Do you think it will work?

Think Grok is the way to go still but I tried KV.

First had to KV between the pipes. Then KV for the equal signs. Then had to remove all fields that contained a pipe.

filter {
 kv {
  field_split => "|"
 }
 kv {
  field_split => "="
 }      
 ruby {
  code => '
   event.to_hash.each { |k, v|
   if k.include? "|"
    event.remove(k)
   end
   }
  '
}

This still left with 1 warning.

Exception while parsing KV {:exception=>"Invalid FieldReference: `['XXX', 'XXX', 'XXX', 'XXX']|sourceMacAddresses`"}

Thanks again for your help, I thought about the following:

filter {
kv { field_split => "|"
value_split => "="
}
}

But I'm not sure how it will work with fields such as:

sourceIpAddresses=['XXX', 'XXX', 'XXX', 'XXX']

If it would be able to handle them, I'd like to convert them to JSON as well, but I'm not sure if there is an option for that :thinking:

Started the Grok pattern and you can continue on with it if you want to go this route. I used WORD because the values are hidden but most likely you can use a different pattern if it matches. (UNIXPATH or WINPATH for example)

grok {
 match => { "message" => "fileHash=%{WORD:fileHash}\|filePath=%{WORD:filePath}\|fileName=%{WORD:fileName}\|deviceAddress=%{WORD:deviceAddress}\|deviceHostFqdn=%{WORD:deviceHostFqdn}" }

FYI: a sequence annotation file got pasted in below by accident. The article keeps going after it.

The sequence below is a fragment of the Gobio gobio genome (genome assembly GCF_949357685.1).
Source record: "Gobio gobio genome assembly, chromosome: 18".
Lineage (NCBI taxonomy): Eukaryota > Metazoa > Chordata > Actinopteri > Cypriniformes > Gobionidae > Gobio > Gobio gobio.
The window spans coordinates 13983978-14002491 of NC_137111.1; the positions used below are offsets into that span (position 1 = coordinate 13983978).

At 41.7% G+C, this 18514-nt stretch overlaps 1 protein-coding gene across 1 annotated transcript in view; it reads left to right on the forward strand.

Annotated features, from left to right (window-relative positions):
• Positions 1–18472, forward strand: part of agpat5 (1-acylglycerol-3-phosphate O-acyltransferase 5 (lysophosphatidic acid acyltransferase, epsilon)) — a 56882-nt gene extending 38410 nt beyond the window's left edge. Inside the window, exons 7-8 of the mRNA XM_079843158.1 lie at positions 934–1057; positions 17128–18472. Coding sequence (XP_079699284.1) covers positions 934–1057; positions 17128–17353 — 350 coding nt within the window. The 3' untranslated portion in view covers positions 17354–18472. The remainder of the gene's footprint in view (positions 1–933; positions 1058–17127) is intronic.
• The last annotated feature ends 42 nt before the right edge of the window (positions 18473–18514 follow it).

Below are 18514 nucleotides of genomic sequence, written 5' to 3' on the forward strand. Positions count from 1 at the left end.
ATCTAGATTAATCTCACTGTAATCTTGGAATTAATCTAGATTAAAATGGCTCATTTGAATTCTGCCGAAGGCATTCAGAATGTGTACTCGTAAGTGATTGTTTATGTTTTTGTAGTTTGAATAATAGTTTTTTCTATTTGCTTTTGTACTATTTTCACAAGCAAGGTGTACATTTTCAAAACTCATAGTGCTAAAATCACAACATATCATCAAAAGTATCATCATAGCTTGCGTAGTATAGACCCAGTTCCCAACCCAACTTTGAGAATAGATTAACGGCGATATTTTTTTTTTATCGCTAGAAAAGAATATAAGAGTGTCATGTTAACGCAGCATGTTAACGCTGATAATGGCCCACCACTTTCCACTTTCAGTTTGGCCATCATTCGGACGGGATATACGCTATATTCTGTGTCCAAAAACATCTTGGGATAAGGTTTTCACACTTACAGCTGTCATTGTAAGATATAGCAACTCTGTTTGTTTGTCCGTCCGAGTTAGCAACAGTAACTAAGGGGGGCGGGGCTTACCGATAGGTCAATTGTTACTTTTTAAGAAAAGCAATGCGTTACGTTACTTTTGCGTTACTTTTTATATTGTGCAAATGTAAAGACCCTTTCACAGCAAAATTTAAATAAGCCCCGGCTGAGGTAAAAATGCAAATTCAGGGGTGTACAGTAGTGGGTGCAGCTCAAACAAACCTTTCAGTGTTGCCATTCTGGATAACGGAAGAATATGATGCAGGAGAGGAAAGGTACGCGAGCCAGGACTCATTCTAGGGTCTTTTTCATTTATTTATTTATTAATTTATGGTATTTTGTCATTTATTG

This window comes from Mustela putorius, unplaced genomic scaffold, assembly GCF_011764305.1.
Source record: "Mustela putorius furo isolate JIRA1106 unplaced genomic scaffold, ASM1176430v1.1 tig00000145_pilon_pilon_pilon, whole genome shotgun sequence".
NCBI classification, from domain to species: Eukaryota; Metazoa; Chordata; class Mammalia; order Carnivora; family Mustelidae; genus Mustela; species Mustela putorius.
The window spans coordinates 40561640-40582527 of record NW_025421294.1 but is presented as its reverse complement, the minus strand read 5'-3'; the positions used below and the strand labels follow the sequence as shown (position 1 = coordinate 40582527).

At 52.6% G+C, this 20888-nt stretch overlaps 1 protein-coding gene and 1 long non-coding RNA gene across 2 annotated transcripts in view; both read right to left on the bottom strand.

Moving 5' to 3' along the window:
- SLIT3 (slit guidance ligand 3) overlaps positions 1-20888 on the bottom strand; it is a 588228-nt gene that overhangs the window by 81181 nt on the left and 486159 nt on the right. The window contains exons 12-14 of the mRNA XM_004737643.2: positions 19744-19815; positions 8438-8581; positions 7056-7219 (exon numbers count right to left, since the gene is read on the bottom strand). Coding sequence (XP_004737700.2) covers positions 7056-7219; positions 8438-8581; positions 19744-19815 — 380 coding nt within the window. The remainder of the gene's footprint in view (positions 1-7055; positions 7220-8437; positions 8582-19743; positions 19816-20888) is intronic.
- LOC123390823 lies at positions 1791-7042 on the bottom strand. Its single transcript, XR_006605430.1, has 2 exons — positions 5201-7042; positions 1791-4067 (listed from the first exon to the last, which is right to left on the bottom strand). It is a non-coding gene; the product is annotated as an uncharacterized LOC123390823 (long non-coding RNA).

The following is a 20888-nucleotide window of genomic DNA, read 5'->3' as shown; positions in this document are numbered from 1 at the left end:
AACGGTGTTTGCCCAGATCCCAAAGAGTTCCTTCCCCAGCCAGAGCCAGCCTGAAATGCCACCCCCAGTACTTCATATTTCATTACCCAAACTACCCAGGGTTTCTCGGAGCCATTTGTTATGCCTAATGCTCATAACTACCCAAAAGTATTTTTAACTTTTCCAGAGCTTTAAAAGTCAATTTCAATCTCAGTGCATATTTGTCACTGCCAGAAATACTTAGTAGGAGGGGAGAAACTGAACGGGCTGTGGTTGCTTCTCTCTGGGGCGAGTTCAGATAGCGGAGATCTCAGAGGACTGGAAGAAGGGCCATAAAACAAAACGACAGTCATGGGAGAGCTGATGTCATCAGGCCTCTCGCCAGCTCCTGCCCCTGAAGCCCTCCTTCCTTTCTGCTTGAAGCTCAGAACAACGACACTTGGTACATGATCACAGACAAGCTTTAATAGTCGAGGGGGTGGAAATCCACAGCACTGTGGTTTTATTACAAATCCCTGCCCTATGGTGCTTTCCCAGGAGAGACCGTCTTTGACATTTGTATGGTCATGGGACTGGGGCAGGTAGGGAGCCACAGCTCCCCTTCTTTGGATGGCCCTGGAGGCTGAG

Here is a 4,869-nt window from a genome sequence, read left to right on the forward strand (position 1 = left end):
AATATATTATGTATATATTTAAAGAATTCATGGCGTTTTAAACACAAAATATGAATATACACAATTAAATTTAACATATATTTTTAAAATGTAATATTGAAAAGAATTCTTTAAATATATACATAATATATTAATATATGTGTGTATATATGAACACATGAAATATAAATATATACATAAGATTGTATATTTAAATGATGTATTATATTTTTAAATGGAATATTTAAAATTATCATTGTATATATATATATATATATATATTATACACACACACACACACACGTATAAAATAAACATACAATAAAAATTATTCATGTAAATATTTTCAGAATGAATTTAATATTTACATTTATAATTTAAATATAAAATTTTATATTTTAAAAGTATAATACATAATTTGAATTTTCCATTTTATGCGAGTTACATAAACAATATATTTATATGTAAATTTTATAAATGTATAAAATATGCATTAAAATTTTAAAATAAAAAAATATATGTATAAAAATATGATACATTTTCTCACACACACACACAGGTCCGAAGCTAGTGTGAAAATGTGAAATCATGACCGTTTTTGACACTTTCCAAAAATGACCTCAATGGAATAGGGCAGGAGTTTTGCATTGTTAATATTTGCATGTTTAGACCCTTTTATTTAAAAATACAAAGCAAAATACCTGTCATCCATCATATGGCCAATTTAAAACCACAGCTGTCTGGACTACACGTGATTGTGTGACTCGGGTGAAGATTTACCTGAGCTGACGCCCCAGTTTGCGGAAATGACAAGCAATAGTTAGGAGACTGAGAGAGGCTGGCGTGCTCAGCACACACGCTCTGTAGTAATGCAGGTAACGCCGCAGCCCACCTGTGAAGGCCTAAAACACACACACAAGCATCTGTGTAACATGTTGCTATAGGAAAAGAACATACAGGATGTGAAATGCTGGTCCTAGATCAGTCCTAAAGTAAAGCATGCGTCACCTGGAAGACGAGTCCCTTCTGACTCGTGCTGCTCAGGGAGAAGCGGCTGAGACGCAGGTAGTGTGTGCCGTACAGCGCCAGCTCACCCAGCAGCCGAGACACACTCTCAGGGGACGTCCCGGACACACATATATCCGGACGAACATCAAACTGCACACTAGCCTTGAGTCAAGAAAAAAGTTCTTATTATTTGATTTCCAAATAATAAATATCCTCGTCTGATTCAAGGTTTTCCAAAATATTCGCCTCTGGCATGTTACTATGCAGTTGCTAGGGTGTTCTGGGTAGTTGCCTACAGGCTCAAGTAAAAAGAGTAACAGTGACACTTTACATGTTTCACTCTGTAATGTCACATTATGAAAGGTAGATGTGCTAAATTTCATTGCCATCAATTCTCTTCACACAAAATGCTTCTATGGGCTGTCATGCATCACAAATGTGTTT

}

The issue is that the fields are not persistent and it depends on the log type, so I'm not sure if grock is good enough

You could try

    dissect {
        mapping => { "message" => "<%{syslog_pri}>%{[@metadata][ts]} %{+[@metadata][ts]} %{} - %{}|%{}|%{}|%{}|%{[@metadata][restOfLine]}" }
        remove_field => [ "message" ]
    }
    date { match => [ "[@metadata][ts]", "YYYY-MM-dd HH:mm:ss,SSS" ] }
    kv { source => "[@metadata][restOfLine]" field_split => "|" trim_value => " " }
    mutate { gsub => [ "sourceMacAddresses", "[' ]", "", "sourceIpAddresses", "[' ]", "" ] }
    mutate { split => { "sourceMacAddresses" => "," "sourceIpAddresses" => "," } }

which will get you

               "sourceIpAddresses" => [
    [0] "XXX",
    [1] "XXX",
    [2] "XXX",
    [3] "XXX"
],
                       "accountId" => "472773930102201398",
                      "syslog_pri" => "14",
                 "sourceAgentUuid" => "90d77435-6aad-b2e2-61c3-5097e37d1cd0",
                        "fileName" => "XXX",
                      "@timestamp" => 2021-10-06T17:23:42.535Z,
                   "deviceAddress" => "XXX",
     "threatMitigatedPreemptively" => "False",
                  "deviceHostFqdn" => "XXX",

etc.

Thank you for your suggestions!
I'll keep dig into that as every log seem to have different fields

I'm also trying to work with the second format they provided... seems to be challenging as well:

Another option they can't provide a format that Logstash will process could be pipeline to pipeline.

The CEF Codec works in the input so you can't transform it to be compliant in Logstash and then process it. The idea is to have 1 pipeline that will read the input and filter to transform it to be CEF compliant. Then you output to another pipeline where you can apply the CEF Codec and it will process it properly.